Officials from blue, red and purple states signaled interest yesterday in continuing planning for power-sector carbon reductions, despite a Supreme Court ruling putting the Clean Power Plan on hold.
In a spirited address to a meeting of state agency leaders, U.S. EPA Administrator Gina McCarthy yesterday also encouraged the willing. She said that while the agency will respect the court decision and cannot currently enforce the rule, EPA will not slow down and will offer assistance to any state that wants to keep working.
"If you ask me if I’m disappointed in the Supreme Court decision to stay the Clean Power Plan, my answer would be absolutely yes. … I really wanted to be the one to sign that first plan approval," McCarthy said. "But does it stop or even slow down this country in terms of our transition to a low-carbon future? Absolutely not."
She said EPA "remains fully confident in the legal merits of this rule," adding, "One decision to stay doesn’t mean that the CPP isn’t alive or isn’t going to survive."
McCarthy’s comments before the three organizations that represent state agencies and regulators involved with the rule — the National Association of Regulatory Utility Commissioners (NARUC), National Association of State Energy Officials and National Association of Clean Air Agencies — were her first public remarks since the the court Tuesday stayed implementation of the Clean Power Plan. The move has thrown many states into upheaval as they consider how, or whether, to proceed with their compliance plans.
The crowd applauded McCarthy after her speech, gave her a standing ovation — and then peppered her with practical questions about what to do now.
Jack Betkoski, a Connecticut electricity regulator and second vice president of NARUC, which will meet next week in Washington, D.C., said the ruling "changes but does not end the need for conversation [among states]."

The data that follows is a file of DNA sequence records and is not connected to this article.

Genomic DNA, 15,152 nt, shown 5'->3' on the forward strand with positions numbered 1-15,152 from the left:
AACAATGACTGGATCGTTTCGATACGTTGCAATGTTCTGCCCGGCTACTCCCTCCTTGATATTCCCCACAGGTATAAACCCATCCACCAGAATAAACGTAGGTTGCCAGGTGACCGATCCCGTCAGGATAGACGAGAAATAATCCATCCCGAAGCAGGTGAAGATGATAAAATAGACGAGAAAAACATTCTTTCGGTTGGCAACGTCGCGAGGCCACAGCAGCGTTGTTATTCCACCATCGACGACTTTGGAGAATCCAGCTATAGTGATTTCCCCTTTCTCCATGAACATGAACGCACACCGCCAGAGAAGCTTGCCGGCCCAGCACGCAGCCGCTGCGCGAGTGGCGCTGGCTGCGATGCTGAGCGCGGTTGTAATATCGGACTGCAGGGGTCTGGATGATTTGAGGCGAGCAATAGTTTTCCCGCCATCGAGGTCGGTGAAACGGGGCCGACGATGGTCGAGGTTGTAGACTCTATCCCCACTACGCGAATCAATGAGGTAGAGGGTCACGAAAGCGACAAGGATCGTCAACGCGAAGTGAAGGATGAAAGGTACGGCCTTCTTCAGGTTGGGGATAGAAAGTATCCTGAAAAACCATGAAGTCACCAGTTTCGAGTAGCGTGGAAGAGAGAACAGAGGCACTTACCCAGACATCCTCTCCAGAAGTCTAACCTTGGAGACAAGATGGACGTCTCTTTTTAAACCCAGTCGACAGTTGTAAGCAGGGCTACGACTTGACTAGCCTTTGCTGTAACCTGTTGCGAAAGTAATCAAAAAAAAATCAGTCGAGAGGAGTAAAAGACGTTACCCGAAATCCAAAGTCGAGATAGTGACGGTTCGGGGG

"We’re expecting that some states will hit the pause button on compliance with this regulation, even as information and discussion about both carbon technology and ways to incorporate carbon price risk in utility planning continues," he said.
Former Colorado Gov. Bill Ritter (D), whose Center for the New Energy Economy has been coordinating talks between the Dakotas and all the states west of them, said his group had been hoping for consensus on a potential regional carbon trading regime.
"We were not close at all; we were just modeling," Ritter clarified in an interview. But "it’s up to states whether they want to continue this conversation that really is about a common approach and whether states want to be a part of that or not while the case is stayed," he said.
As of yesterday, Ritter said he had been told that North Dakota, Montana, Utah, Arizona and Idaho might pause their work.
"They’re stopping their own stakeholder process, but I think there’s still some interest in those states in participating in a broader conversation in the West until we really see how the litigation plays out in the Supreme Court," he said. "I think utilities are interested in that conversation remaining."
State agency officials said many talks will move forward, although perhaps less formally, at a slower speed and on states’ "own terms."
Delay could be months … or longer
Franz Litz, a program consultant who conducts similar state outreach for the Midwest’s Great Plains Institute, said the key question is what the stay means for the planning process.
"The frustrating thing as we sit here now under a stay is, we don’t know. It’s very uncertain," Litz said.
In Montana, where Gov. Steve Bullock has canceled Clean Power Plan meetings, Department of Environmental Quality energy bureau chief Laura Andersen said she was optimistic that formal conversations about the state’s energy future will continue. She noted that Bullock, a Democrat, believes in addressing climate change.
Anderson said Montana, a major energy exporting state for the West, still must consider the policies other states are pursuing.
"The market forces at play in the region are quite significant and will not go away just because the Clean Power Plan has a stay on it," she said.
EPA air chief Janet McCabe yesterday said states should continue their work as is. Although EPA cannot predict the court outcome, the agency is owed deference under the Clean Air Act, she said.